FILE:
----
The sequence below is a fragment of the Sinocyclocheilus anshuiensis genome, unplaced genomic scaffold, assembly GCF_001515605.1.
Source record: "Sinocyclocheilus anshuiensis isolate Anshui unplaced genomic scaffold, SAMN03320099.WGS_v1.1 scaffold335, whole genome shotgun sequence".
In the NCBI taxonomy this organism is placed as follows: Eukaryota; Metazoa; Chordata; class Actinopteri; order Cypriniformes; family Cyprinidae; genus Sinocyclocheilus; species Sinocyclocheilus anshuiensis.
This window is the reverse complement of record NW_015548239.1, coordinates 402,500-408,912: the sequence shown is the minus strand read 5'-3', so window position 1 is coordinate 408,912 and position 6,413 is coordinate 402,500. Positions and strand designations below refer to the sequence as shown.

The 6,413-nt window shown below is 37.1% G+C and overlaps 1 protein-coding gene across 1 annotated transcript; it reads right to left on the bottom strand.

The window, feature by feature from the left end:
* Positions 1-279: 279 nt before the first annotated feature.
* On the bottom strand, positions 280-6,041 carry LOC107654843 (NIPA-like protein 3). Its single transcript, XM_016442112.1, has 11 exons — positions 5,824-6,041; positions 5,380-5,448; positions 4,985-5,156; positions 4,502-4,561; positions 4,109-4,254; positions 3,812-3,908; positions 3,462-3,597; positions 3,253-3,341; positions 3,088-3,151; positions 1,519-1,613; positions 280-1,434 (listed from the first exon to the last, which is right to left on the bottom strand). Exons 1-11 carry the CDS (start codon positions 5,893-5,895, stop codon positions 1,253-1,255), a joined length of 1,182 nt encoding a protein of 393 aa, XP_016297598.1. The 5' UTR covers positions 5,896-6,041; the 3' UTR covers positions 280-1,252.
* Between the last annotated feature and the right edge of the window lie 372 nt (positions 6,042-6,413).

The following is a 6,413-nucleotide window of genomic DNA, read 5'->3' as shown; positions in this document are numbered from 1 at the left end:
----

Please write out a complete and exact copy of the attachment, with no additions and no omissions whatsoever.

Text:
The sequence below is a fragment of the Sinocyclocheilus anshuiensis genome, unplaced genomic scaffold, assembly GCF_001515605.1.
Source record: "Sinocyclocheilus anshuiensis isolate Anshui unplaced genomic scaffold, SAMN03320099.WGS_v1.1 scaffold335, whole genome shotgun sequence".
In the NCBI taxonomy this organism is placed as follows: Eukaryota; Metazoa; Chordata; class Actinopteri; order Cypriniformes; family Cyprinidae; genus Sinocyclocheilus; species Sinocyclocheilus anshuiensis.
This window is the reverse complement of record NW_015548239.1, coordinates 402,500-408,912: the sequence shown is the minus strand read 5'-3', so window position 1 is coordinate 408,912 and position 6,413 is coordinate 402,500. Positions and strand designations below refer to the sequence as shown.

The 6,413-nt window shown below is 37.1% G+C and overlaps 1 protein-coding gene across 1 annotated transcript; it reads right to left on the bottom strand.

The window, feature by feature from the left end:
* Positions 1-279: 279 nt before the first annotated feature.
* On the bottom strand, positions 280-6,041 carry LOC107654843 (NIPA-like protein 3). Its single transcript, XM_016442112.1, has 11 exons — positions 5,824-6,041; positions 5,380-5,448; positions 4,985-5,156; positions 4,502-4,561; positions 4,109-4,254; positions 3,812-3,908; positions 3,462-3,597; positions 3,253-3,341; positions 3,088-3,151; positions 1,519-1,613; positions 280-1,434 (listed from the first exon to the last, which is right to left on the bottom strand). Exons 1-11 carry the CDS (start codon positions 5,893-5,895, stop codon positions 1,253-1,255), a joined length of 1,182 nt encoding a protein of 393 aa, XP_016297598.1. The 5' UTR covers positions 5,896-6,041; the 3' UTR covers positions 280-1,252.
* Between the last annotated feature and the right edge of the window lie 372 nt (positions 6,042-6,413).

The following is a 6,413-nucleotide window of genomic DNA, read 5'->3' as shown; positions in this document are numbered from 1 at the left end: